I have a Ruby on Rails Website that makes HTTP calls to an external Web Service.

About once a day I get a SystemExit (stacktrace below) error email where a call to the service has failed. If I then try the exact same query on my site moments later it works fine. It's been happening since the site went live and I've had no luck tracking down what causes it.

Ruby is version 1.8.6 and rails is version 1.2.6.

Anyone else have this problem?

This is the error and stacktrace.

A SystemExit occurred
/usr/local/lib/ruby/gems/1.8/gems/rails-1.2.6/lib/fcgi_handler.rb:116:in `exit'
/usr/local/lib/ruby/gems/1.8/gems/rails-1.2.6/lib/fcgi_handler.rb:116:in `exit_now_handler'
/usr/local/lib/ruby/gems/1.8/gems/activesupport-1.4.4/lib/active_support/inflector.rb:250:in `to_proc'
/usr/local/lib/ruby/1.8/net/protocol.rb:133:in `call'
/usr/local/lib/ruby/1.8/net/protocol.rb:133:in `sysread'
/usr/local/lib/ruby/1.8/net/protocol.rb:133:in `rbuf_fill'
/usr/local/lib/ruby/1.8/timeout.rb:56:in `timeout'
/usr/local/lib/ruby/1.8/timeout.rb:76:in `timeout'
/usr/local/lib/ruby/1.8/net/protocol.rb:132:in `rbuf_fill'
/usr/local/lib/ruby/1.8/net/protocol.rb:116:in `readuntil'
/usr/local/lib/ruby/1.8/net/protocol.rb:126:in `readline'
/usr/local/lib/ruby/1.8/net/http.rb:2017:in `read_status_line'
/usr/local/lib/ruby/1.8/net/http.rb:2006:in `read_new'
/usr/local/lib/ruby/1.8/net/http.rb:1047:in `request'
/usr/local/lib/ruby/1.8/net/http.rb:945:in `request_get'
/usr/local/lib/ruby/1.8/net/http.rb:380:in `get_response'
/usr/local/lib/ruby/1.8/net/http.rb:543:in `start'
/usr/local/lib/ruby/1.8/net/http.rb:379:in `get_response'
+2  A: 

Using fcgi with Ruby is known to be very buggy.

Practically everybody has moved to Mongrel for this reason, and I recommend you do the same.

Michiel de Mare

Cool, thanks for the tip. I should have suspected FCGI as I had heard it was buggy.

I'll have a play with Mongrel - good to see it can co-exist with Apache too.

Darren Greaves
+3  A: 

It's been awhile since I used FCGI but I think a FCGI process could throw a SystemExit if the thread was taking too long. This could be the web service not responding or even a slow DNS query. Some google results show a similar error with Python and FCGI so moving to mongrel would be a good idea. This post is my reference I used to setup mongrel and I still refer back to it.


Eric Davis

Yeah, I remember now - I worked out that it was a system timeout. But the timeout should have been caught by my exception handling code - but it never was.

That Mongrel post looks pretty useful. Thanks again.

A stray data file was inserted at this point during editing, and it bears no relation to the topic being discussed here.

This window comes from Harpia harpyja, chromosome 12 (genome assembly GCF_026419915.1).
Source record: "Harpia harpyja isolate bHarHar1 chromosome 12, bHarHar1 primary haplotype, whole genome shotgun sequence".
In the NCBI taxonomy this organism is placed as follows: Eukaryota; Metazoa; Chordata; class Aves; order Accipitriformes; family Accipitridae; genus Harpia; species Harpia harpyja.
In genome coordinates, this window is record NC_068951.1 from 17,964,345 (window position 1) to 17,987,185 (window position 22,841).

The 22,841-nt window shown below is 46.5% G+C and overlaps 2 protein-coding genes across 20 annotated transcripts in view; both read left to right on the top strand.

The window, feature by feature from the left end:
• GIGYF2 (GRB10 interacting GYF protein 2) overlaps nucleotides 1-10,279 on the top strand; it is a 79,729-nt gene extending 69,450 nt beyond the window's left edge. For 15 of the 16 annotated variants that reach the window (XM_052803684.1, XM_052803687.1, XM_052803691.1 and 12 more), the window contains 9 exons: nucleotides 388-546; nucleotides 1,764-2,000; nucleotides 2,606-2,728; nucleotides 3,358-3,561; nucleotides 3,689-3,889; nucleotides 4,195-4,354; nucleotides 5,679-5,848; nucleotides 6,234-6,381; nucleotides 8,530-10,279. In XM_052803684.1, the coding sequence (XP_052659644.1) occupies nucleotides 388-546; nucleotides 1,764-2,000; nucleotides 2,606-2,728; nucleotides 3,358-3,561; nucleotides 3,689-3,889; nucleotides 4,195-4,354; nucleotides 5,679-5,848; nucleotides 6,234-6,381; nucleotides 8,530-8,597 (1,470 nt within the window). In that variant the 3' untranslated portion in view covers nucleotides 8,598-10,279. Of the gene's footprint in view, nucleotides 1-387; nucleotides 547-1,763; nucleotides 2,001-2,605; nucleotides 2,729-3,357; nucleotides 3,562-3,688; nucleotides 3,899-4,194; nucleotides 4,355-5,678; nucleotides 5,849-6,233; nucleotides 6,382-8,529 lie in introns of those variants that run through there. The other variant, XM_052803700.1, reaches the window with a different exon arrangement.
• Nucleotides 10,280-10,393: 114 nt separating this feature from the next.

Darren Greaves

I would also take a look at Passenger. It's a lot easier to get going than the traditional solution of Apache/nginx + Mongrel.


Hi, I've decided to go with Mongrel and now have a working test setup. I can't see how to set each Mongrel instance to write to its own application log file (production.log) though.

Having three different processes writing to the same file seems like a recipe for disaster...

Darren Greaves
+2  A: 

I used to get these all the time on Apache1/fastcgi. I think it's caused by fastcgi hanging up before Ruby is done.

Switching to mongrel is a good first step, but there's more to do. It's a bad idea to cull from web services on live pages, particularly from Rails. Rails is not thread-safe. The number of concurrent connections you can support equals the number of mongrels (or Passenger processes) in your cluster.

If you have one mongrel and someone accesses a page that calls a web service that takes 10 seconds to time out, every request to your website will timeout during that time. Most of the load balancers just cycle through your mongrels blindly, so if you have two mongrels, every other request will timeout.

Anything that can be unpredictably slow needs to happen in a job queue. The first hit to /slow/action adds the job to the queue, and /slow/action keeps on refreshing via page refreshes or queries via ajax until the job is finished, and then you get your results from the job queue. There are a few job queues for Rails nowadays, but the oldest and probably most widely used one is BackgroundRB.

Another alternative, depending on the nature of your app, is to cull the service every N minutes via cron, cache the data locally, and have your live page read from the cache.


Hi, thanks for the info.
Unfortunately, due to the nature of the app there's no way of knowing what data will be required until the page is requested so pre-caching is not an option.

You can see the site here (now running on a Mongrel "pack") by the way...

Darren Greaves